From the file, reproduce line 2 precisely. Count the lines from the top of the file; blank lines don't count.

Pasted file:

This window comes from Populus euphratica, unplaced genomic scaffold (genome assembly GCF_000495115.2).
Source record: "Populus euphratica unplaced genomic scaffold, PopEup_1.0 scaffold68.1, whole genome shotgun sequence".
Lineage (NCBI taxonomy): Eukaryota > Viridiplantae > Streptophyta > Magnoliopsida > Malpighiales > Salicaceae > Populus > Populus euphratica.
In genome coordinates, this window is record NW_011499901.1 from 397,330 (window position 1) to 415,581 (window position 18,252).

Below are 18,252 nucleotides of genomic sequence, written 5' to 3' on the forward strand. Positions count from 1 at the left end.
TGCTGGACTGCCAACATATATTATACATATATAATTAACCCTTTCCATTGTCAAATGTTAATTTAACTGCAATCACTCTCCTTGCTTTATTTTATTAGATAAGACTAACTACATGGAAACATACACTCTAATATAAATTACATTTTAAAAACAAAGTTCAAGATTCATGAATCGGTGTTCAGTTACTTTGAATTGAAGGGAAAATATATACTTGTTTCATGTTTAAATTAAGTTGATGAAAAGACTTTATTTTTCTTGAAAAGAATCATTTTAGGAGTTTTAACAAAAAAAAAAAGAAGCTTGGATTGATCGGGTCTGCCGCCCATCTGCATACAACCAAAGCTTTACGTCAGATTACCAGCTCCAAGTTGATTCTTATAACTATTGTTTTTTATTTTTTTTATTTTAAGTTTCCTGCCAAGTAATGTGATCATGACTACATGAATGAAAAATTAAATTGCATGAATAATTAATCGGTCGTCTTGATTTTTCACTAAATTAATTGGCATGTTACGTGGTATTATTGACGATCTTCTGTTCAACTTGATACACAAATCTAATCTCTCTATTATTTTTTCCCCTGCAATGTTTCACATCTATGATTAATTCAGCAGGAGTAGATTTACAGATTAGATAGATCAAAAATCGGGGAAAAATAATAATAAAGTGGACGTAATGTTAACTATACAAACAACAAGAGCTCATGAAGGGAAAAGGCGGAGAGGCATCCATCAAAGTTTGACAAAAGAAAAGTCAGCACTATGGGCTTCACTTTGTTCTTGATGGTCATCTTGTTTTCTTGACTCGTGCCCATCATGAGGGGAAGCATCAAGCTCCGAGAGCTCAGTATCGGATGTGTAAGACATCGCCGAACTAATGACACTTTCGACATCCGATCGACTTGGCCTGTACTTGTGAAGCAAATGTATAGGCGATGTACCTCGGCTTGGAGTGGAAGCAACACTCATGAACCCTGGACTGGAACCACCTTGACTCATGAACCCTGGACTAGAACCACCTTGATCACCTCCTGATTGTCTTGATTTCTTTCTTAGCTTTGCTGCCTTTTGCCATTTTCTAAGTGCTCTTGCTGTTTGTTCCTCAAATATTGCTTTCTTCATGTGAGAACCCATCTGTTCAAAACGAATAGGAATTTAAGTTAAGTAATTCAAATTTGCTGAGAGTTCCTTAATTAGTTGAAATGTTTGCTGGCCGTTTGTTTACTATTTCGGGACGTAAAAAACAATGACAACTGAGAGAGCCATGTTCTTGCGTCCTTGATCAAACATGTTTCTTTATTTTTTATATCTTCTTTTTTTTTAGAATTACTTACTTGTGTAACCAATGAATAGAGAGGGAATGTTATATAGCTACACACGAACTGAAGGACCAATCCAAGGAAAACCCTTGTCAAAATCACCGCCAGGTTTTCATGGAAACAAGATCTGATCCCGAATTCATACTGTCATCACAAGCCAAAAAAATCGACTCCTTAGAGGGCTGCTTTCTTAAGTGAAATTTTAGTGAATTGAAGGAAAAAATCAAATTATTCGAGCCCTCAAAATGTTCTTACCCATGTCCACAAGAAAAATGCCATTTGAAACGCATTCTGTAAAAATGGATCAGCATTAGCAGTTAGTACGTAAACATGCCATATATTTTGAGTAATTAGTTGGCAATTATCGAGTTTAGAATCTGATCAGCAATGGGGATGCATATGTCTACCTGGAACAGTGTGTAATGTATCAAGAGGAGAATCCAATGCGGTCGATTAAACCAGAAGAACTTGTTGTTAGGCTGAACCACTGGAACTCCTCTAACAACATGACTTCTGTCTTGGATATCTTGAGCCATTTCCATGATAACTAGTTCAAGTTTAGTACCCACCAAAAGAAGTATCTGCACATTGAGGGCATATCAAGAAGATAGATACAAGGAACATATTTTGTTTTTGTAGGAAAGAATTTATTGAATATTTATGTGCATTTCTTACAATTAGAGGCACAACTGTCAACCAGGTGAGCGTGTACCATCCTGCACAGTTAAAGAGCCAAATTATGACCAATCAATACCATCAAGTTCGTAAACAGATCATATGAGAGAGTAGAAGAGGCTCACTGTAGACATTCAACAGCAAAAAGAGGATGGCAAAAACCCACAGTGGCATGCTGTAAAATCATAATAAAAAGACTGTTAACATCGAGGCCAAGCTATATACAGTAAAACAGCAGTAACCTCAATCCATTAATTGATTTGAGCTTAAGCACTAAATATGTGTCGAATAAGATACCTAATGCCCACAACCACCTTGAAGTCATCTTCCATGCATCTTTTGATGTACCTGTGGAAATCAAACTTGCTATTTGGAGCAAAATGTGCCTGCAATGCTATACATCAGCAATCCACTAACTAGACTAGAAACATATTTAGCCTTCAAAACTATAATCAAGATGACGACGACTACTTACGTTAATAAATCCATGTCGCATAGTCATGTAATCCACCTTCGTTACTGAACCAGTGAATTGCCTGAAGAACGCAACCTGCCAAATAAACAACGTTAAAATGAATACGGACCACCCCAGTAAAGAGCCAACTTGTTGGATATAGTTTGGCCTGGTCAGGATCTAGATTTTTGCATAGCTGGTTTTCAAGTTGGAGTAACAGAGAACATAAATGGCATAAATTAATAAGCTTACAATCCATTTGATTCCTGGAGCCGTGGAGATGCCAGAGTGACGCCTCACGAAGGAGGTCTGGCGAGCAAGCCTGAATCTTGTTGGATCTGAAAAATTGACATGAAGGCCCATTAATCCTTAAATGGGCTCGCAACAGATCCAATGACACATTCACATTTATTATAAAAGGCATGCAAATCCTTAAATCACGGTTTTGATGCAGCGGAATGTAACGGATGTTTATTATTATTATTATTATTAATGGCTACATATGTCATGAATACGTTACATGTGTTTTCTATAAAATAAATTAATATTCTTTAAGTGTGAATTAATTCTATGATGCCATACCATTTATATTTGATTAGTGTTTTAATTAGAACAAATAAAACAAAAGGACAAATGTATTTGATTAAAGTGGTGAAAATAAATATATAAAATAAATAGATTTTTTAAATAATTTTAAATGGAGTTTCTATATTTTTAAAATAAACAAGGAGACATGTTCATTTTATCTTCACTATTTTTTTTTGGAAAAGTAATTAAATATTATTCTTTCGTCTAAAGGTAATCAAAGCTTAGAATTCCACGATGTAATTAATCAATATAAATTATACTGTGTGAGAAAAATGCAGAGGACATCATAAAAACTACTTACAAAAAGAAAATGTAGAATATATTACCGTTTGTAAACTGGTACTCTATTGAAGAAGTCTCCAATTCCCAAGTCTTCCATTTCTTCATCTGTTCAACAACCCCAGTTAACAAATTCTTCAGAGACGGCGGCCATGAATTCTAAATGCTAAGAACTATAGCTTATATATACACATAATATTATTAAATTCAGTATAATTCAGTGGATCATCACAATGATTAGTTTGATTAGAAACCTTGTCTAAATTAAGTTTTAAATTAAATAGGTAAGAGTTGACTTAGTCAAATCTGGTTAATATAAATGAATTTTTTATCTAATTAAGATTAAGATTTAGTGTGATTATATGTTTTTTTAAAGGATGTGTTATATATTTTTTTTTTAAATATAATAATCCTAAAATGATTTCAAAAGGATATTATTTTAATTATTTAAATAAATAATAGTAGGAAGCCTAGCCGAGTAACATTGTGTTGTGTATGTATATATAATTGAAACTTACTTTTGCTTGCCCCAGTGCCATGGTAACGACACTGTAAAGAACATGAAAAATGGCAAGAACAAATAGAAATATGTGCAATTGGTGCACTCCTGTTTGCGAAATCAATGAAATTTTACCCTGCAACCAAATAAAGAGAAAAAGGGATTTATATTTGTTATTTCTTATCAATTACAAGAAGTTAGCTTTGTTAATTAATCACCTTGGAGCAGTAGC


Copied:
Source record: "Populus euphratica unplaced genomic scaffold, PopEup_1.0 scaffold68.1, whole genome shotgun sequence".